Saturday, June 13, 2020

Sydney Suburbs, continued: Church Point, Claremont Meadows, Clareville



Church Point:

Location:

Church Point, facing Pittwater, is 32 kilometres north of the Sydney central business district, in the local government area of Northern Beaches Council. 

Name Origin:

The first church in the area, a Wesleyan Chapel, gave rise to the name of the locale as Chapel Point, later changed to Church Point.

About:

Although the 1872 Wesleyan Chapel was the first church in the area, services were originally conducted under the trees on the site of the present Bayview Post Office.

The Wesley Chapel was used by all denominations. It was demolished in 1932.

In 1842 baker William Oliver obtained 30 acres at Elvina Bay, using the bush timber for his baker’s ovens. Bullock teams transported the felled timber.

The first settler in the area, Thomas Langford, acquired 40 acres in 1852.

Governor Arthur Phillip, in charge of the First Fleet which began white settlement of Australia in 1778, considered Pittwater “the finest piece of water I ever saw”. From his journal:

[Phillip’s exploration party had gone] “with a long-boat and cutter to examine the broken land mentioned by Captain Cook, about eight miles to the north-ward of Port Jackson. We slept in the boat that night within a rocky point in the north-west part of the bay… and the next day…entered a very extensive branch, from which the ebb tide came out so strong that the boats could not row against it in the stream; and here was deep water. Immediately round the headland that forms the southern entrance into the bay there is a branch, which I think the finest piece of water I ever saw, and which I honoured with the name of Pitt Water.” [in honour of William Pitt, then Prime Minister of England.]

Gallery:

Aerial view of Church Point

Church Point Post Office

Wesleyan Chapel, demolished 1932

Wesleyan Chapel, demolished 1932

Another view of the Wesleyan Chapel

McCarrs Creek Road, Church Point

Church Point Ferry Wharf

Church Point, date unknown

Pasadena Waterside Restaurant, Church Point, 1950

Pasadena Waterside Restaurant, Church Point, 1950

Geoffrey Myers. Church Point Boatshed, Pittwater, NSW 1945. Watercolour

Pasadena Waterside Restaurant, 1950

Pasadena Waterside Restaurant ad, 25 September 1938

Pasadena Waterside Restaurant ad, 29 September 1940

Pasadena Waterside Restaurant 1950

Pasadena Waterside Restaurant 1950

The Pasadena today – accommodation and bar


Pasadena today


Claremont Meadows:

Location:

Claremont Meadows is located 45 kilometres west of the Sydney central business district, in the local government area of the City of Penrith and is part of the Greater Western Sydney region.

Name origin:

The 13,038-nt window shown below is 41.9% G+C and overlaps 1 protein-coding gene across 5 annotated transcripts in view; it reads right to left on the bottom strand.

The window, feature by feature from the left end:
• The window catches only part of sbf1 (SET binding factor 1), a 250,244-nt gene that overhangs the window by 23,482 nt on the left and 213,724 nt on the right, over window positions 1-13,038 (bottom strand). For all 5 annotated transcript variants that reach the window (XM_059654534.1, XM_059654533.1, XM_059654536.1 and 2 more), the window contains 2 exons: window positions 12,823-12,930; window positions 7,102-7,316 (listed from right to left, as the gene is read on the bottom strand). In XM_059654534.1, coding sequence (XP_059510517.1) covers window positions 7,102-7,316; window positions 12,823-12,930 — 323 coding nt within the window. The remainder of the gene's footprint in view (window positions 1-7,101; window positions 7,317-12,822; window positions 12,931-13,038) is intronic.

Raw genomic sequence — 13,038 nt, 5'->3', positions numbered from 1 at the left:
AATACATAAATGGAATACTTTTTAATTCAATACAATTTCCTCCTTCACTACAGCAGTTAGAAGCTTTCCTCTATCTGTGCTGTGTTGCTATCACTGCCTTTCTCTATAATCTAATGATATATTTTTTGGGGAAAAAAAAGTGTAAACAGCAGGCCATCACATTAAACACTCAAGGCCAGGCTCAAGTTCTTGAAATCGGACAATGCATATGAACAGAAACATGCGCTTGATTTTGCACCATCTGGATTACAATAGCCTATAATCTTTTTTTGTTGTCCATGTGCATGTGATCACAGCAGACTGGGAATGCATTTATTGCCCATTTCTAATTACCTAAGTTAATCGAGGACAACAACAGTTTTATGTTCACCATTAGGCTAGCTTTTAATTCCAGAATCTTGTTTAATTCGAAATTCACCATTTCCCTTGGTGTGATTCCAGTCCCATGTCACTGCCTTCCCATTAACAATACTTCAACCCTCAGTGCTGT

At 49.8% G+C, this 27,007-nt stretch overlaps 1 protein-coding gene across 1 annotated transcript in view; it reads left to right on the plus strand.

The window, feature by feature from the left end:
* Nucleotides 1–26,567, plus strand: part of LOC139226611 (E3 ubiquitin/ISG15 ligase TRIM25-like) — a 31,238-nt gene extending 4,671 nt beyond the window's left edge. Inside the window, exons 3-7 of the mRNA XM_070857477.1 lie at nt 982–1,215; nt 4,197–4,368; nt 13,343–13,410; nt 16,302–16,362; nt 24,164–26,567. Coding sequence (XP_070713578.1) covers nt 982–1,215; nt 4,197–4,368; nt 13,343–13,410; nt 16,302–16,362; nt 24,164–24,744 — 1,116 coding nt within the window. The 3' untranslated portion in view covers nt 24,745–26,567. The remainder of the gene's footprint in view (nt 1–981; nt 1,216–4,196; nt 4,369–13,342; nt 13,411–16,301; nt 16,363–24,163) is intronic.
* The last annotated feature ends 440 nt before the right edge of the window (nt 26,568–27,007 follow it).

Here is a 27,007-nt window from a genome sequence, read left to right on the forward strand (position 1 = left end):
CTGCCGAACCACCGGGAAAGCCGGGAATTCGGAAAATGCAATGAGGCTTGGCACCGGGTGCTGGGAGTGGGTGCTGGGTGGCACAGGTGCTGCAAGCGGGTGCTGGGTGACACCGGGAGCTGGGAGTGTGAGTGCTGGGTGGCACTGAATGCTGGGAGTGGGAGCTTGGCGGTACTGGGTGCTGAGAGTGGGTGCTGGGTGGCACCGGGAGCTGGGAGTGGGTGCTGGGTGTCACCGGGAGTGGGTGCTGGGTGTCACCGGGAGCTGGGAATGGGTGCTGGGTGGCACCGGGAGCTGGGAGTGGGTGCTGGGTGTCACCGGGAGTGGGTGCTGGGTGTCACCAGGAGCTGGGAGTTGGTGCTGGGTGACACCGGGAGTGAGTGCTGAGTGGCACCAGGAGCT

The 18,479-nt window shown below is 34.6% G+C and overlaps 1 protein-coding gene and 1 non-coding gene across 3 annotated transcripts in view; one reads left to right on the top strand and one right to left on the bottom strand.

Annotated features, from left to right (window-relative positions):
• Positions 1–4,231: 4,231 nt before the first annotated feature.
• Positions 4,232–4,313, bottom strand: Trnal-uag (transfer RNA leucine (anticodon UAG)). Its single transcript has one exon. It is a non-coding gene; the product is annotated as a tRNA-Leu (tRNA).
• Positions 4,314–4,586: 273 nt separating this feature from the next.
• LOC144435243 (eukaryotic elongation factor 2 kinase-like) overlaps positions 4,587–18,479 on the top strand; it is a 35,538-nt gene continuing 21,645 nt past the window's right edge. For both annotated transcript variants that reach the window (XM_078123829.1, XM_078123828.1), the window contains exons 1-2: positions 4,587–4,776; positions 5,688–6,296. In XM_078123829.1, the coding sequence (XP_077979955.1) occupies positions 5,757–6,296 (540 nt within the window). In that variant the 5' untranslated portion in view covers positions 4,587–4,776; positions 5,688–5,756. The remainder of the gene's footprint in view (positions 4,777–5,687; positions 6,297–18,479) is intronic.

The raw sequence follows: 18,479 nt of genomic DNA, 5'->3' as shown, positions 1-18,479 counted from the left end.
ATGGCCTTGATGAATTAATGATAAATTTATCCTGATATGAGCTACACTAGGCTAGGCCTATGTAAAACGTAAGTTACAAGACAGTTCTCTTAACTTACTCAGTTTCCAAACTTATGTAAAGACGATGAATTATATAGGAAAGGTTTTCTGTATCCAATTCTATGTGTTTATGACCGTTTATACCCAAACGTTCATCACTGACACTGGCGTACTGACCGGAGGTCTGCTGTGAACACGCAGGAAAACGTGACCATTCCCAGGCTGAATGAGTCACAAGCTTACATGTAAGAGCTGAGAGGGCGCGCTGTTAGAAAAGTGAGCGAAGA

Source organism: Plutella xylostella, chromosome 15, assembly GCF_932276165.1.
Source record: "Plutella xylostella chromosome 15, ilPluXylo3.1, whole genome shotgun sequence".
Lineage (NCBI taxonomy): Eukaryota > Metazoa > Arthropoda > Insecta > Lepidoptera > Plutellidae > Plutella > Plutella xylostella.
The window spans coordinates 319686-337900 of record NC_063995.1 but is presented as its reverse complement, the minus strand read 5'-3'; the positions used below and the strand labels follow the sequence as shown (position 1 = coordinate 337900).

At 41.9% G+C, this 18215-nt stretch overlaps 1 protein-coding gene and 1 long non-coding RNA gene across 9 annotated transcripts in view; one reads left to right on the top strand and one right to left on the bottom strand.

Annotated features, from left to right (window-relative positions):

The name Claremont Meadows recalls Claremont, the name of the property of settler Bryan Molloy. Claremont was already in use as the name of the local Parish. There are three places in England named Claremont; it most likely is named after one of these.

About:

The area was opened up as a housing estate in 1984.

According to the 2016 census, there were 4,776 residents in Claremont Meadows. The most common ancestries in Claremont Meadows were Australian 26.2%, English 21.4% and Irish 6.0%. Aboriginal and Torres Strait Islander people made up 2.8% of the population.


Gallery:

Real estate agent marketing photo showing aerial view of Claremont Meadows


Clareville:

Location:

Clareville is located 36 kilometres north-east of the Sydney central business district, in the local government area of Northern Beaches Council. Clareville is part of the Northern Beaches region and is bordered by Avalon Beach, Bilgola Plateau and Newport.

Name origin:

The origin of the name is unknown although it may be that the combination of the words “Clare” and “ville” suggests that it is named after a home which, in turn, may have been named after its owner.

It was also spelt 'Clairville' earlier on, with the beach named 'Farrell's Beach' on some arly maps due to John Farrell owning the land, a name that was once also applied to Newport Beach. The reference to the beach we now called 'Clareville' may stem from Mr. Farrell's ownership from 1835.

About:

In the 1830s, two large land grants were made to a Catholic priest, Father John Joseph Therry (1790-1864), who had arrived in Sydney in May 1820. The grant included what is now known as Clareville. It is thought that the suburb has historically been accessed by the water. 

In the early 1920s, the area was subdivided and Sydney residents purchased holiday homes. 

In the 1950s, with the increase in motor car use, the area became a residential zone.

Houses in the area are now expensive, with many having water frontages and views.

Gallery:

Clareville Beach

Clareville Beach

Clareville Road, Pittwater between 1922/1925 and 1930

Clareville Wharf, circa 1920


“Pittwater”, Oil on canvas by Robert Johnson - vista is from above Clareville, looking north

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